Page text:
The Doyle Brunson Hand
If you are dealt a weak hand in hold’em and you go on to win the championship with that hand, it’s a fluke. But if you are dealt the same weak hand the following year—and you win the championship again, that hand is yours forever. Such is the case of the Doyle Brunson Hand in Texas hold’em. In the 1976 WSOP, Brunson drew a 10 and a 2 as his hole cards. His opponent had A-J before the flop, which came up A-J-10, giving Brunson a pair of 10s and his opponent two pair. Brunson went all in with his weaker hand. The turn and the river showed a 2 and another 2, giving Brunson a full house to win $230,000 and the championship!
The following year in 1977, Brunson drew the exact same 10-2 hand in the final round of the championship. The flop of 10-8-5 gave Brunson a pair and his opponent (8-5 hole) two pair. Once again, the 2 hit on the turn, and Brunson had two pair. His opponent went all-in, and Brunson called. When the river card was dealt, it came up 10, and Brunson won the championship for the second year in a row (cash – $340,000), with the exact same full house of 10s and 2s. From that moment on, the 10-2 hand has been called the Doyle Brunson.
The Godfather of Gambling
Doyle Brunson has won over 6 million dollars in total live tournament winnings over his life. This figure does not account for his ‘unofficial’ card games casinos, back room bars, and dusty saloons. But needless to say, “Texas Dolly” has earned a jolly good living from playing poker. He has won 10 WSOP gold bracelets marking his 10 championship wins over the years. But perhaps his biggest contribution to the game of poker was his book on the subject. Doyle Brunson’s Super System: A Course in Power Poker, changed poker culture forever. Before he published his poker primer, a gambler’s strategy was a secret. Like a magician revealing his secrets, Super System revealed a wealth of tips and tricks to a hungry mob of new gamblers.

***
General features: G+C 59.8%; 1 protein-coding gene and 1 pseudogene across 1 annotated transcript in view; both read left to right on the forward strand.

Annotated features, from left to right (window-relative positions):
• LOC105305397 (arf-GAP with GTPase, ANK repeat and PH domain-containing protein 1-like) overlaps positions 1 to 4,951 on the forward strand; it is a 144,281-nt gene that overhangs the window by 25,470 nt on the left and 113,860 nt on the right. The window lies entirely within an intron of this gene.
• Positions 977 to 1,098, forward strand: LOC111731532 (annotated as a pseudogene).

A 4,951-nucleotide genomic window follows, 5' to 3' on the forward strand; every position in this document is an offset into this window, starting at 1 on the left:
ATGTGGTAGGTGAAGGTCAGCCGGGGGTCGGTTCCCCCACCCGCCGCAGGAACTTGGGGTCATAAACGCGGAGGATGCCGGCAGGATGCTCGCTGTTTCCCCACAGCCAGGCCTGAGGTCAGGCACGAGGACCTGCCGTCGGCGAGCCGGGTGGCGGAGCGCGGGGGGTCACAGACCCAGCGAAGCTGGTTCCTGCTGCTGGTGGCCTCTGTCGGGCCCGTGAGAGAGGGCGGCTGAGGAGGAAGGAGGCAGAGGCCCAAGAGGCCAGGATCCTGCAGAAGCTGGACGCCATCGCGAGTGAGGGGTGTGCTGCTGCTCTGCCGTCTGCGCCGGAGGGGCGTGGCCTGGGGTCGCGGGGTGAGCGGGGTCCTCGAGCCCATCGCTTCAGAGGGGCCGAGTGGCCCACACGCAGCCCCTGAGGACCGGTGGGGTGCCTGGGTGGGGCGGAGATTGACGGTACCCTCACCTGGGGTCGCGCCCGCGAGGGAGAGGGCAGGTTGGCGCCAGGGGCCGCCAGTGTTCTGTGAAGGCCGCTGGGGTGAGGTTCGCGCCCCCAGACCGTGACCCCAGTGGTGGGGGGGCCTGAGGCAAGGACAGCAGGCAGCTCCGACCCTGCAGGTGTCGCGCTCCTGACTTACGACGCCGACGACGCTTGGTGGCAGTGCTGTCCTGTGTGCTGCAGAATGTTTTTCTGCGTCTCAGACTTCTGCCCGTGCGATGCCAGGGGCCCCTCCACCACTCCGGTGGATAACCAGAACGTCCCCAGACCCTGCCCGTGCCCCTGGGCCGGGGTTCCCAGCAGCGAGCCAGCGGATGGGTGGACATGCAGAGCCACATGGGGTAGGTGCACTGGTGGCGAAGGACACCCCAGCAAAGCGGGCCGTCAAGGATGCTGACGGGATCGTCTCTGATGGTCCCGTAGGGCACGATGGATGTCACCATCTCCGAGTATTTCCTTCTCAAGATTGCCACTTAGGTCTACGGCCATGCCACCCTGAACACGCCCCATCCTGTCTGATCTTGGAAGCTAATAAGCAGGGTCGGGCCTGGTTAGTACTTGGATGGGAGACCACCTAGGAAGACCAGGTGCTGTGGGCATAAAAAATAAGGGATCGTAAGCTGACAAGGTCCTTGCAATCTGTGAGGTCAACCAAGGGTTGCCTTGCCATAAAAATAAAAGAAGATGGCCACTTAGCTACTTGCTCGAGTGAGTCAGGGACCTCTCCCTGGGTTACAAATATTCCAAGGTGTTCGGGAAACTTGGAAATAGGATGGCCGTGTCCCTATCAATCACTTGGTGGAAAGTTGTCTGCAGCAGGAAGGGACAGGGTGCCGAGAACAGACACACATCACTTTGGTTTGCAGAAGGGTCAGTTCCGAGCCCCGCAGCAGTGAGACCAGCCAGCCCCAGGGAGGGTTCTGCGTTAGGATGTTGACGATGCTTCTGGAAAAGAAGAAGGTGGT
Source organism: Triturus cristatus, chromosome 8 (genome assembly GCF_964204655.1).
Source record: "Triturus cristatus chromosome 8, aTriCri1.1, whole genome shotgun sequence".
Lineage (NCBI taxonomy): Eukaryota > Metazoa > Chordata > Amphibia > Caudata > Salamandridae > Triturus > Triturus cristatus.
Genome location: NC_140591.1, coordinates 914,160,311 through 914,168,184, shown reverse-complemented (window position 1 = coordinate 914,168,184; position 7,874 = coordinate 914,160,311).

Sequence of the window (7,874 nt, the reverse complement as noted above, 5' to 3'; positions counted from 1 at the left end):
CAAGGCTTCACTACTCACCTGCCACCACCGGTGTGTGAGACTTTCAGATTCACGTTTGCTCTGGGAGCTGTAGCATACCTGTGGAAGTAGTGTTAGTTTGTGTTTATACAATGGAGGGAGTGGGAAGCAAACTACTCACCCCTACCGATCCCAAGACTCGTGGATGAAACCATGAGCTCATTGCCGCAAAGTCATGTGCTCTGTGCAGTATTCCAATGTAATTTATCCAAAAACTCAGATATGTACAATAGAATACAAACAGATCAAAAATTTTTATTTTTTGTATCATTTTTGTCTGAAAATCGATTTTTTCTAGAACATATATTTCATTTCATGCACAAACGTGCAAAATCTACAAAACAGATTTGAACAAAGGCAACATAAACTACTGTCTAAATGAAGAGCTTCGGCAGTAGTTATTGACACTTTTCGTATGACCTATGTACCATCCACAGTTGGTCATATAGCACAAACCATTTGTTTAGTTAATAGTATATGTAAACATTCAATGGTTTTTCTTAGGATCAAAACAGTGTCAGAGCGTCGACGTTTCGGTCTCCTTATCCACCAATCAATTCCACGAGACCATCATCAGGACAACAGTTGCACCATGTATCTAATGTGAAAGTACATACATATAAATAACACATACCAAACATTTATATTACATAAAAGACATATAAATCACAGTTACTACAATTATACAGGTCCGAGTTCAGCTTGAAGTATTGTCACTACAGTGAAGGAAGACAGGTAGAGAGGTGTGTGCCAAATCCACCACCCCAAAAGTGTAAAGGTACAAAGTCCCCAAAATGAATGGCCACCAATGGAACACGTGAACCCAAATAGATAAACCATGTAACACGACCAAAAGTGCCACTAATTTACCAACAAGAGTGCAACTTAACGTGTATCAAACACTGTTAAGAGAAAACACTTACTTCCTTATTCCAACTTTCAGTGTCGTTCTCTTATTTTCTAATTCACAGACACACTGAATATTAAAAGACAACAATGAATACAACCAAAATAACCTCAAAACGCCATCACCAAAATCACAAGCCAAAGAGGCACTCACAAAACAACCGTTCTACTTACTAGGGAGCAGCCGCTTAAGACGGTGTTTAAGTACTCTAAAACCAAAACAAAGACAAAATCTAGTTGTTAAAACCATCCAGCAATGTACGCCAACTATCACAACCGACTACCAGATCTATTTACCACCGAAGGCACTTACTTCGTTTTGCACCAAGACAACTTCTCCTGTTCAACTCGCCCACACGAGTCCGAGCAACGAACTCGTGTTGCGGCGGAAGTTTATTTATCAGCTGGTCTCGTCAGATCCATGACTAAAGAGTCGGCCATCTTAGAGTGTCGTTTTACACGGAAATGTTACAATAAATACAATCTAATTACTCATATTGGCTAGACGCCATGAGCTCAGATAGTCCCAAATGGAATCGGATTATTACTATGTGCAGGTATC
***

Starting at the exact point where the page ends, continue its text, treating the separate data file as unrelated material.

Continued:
The Poker Bible
Super System not only explained Brunson’s personal gambling system and methods, it provided key insights into the psychology of the game. Such psychological strategies highlight the need to hide one’s emotions while playing (wearing a poker face), and the ability to pick up on other player’s ‘tells’ to gain information on the type of hand they are holding. A player unconsciously delivers this information via nervous twitches, a shifting of the eyes, or a scratch of the nose. All of these signs and more can be examined to give a gambler a winning edge over an inferior opponent.
Super System also explains how to apply reason while playing, and the book provides tons of statistics and facts surrounding poker play and poker strategies. The book opened up the poker world to amateur and professional alike, and contributed to an explosion in the popularity of poker, tournaments, and online gambling. Brunson said that by publishing the book, it probably cost him more money than he was paid to write it.
Doyle Brunson was inducted into the Poker Hall of Fame, an honor originated in 1979 by Benny Binion, the owner of Binion’s Horseshoe and the birthplace of the WSOP. The Poker Hall of Fame lists the most prominent players of the game, whether they won great fortunes or otherwise left a lasting mark on the game of poker. Among the more notorious names in the Hall of Fame is James Butler Hickok, aka “Wild Bill.” A notorious Wild West figure and poker player, “Wild Bill” was shot in the back while playing a hand of poker. That hand included two aces and two 8s, which has since been called the Dead Man’s Hand. The Poker Hall of Fame also includes Bryan “Sailor” Roberts and Thomas “Amarillo Slim” Preston, Doyle “Texas Dolly” Brunson’s poker pals from his Texas Road Gambler days.